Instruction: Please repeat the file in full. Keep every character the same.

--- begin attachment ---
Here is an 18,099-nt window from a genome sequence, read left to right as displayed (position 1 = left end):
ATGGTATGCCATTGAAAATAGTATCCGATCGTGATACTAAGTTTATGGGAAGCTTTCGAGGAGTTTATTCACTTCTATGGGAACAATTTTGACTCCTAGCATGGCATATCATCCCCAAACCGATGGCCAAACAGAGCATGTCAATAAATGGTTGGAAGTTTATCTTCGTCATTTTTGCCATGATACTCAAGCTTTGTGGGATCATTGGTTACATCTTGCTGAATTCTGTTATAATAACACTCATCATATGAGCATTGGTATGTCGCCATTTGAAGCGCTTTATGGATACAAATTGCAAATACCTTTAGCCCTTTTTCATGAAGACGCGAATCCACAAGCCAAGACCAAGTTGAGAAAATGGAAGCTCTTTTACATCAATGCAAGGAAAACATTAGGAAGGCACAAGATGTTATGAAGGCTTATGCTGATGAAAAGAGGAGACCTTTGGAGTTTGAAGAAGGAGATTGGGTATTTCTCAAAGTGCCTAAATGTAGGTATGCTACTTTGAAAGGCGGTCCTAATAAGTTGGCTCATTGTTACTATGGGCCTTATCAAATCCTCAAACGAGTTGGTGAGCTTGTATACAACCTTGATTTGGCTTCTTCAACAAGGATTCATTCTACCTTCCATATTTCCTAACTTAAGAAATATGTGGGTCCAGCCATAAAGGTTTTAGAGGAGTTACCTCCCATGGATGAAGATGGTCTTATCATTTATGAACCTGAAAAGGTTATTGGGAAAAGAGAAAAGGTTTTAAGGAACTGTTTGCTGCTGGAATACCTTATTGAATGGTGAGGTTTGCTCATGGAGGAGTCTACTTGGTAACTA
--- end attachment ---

Here is an 18,099-nt window from a genome sequence, read left to right as displayed (position 1 = left end):
ATGGTATGCCATTGAAAATAGTATCCGATCGTGATACTAAGTTTATGGGAAGCTTTCGAGGAGTTTATTCACTTCTATGGGAACAATTTTGACTCCTAGCATGGCATATCATCCCCAAACCGATGGCCAAACAGAGCATGTCAATAAATGGTTGGAAGTTTATCTTCGTCATTTTTGCCATGATACTCAAGCTTTGTGGGATCATTGGTTACATCTTGCTGAATTCTGTTATAATAACACTCATCATATGAGCATTGGTATGTCGCCATTTGAAGCGCTTTATGGATACAAATTGCAAATACCTTTAGCCCTTTTTCATGAAGACGCGAATCCACAAGCCAAGACCAAGTTGAGAAAATGGAAGCTCTTTTACATCAATGCAAGGAAAACATTAGGAAGGCACAAGATGTTATGAAGGCTTATGCTGATGAAAAGAGGAGACCTTTGGAGTTTGAAGAAGGAGATTGGGTATTTCTCAAAGTGCCTAAATGTAGGTATGCTACTTTGAAAGGCGGTCCTAATAAGTTGGCTCATTGTTACTATGGGCCTTATCAAATCCTCAAACGAGTTGGTGAGCTTGTATACAACCTTGATTTGGCTTCTTCAACAAGGATTCATTCTACCTTCCATATTTCCTAACTTAAGAAATATGTGGGTCCAGCCATAAAGGTTTTAGAGGAGTTACCTCCCATGGATGAAGATGGTCTTATCATTTATGAACCTGAAAAGGTTATTGGGAAAAGAGAAAAGGTTTTAAGGAACTGTTTGCTGCTGGAATACCTTATTGAATGGTGAGGTTTGCTCATGGAGGAGTCTACTTGGTAACTA